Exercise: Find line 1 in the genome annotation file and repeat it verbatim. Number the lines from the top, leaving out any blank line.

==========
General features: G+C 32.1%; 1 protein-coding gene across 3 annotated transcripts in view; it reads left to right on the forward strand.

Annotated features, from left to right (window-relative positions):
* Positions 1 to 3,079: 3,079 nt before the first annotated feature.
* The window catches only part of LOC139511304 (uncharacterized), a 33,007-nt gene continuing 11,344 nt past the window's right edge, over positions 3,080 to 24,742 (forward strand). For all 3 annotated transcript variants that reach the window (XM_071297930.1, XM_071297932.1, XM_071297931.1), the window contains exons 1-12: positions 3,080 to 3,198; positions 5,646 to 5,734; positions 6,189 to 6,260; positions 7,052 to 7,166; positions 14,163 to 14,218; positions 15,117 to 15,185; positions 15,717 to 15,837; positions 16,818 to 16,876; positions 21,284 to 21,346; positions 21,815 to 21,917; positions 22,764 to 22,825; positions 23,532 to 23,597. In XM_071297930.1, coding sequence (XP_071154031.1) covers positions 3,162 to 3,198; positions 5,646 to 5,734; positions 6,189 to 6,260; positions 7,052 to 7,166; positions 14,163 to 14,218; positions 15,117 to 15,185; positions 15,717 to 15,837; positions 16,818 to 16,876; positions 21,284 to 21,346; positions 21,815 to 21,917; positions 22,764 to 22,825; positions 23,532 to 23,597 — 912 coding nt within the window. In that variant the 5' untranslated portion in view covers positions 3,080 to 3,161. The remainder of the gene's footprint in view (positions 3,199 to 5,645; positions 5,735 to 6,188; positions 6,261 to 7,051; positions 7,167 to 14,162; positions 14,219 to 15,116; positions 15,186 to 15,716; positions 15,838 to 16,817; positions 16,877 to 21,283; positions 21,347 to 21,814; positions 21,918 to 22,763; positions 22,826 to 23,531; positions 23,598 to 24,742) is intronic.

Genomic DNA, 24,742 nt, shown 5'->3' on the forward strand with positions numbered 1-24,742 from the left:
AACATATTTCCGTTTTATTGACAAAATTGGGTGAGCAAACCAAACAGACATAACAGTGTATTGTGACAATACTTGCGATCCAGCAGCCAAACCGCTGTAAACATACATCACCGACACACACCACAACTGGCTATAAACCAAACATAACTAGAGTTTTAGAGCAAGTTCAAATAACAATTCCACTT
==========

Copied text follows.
General features: G+C 32.1%; 1 protein-coding gene across 3 annotated transcripts in view; it reads left to right on the forward strand.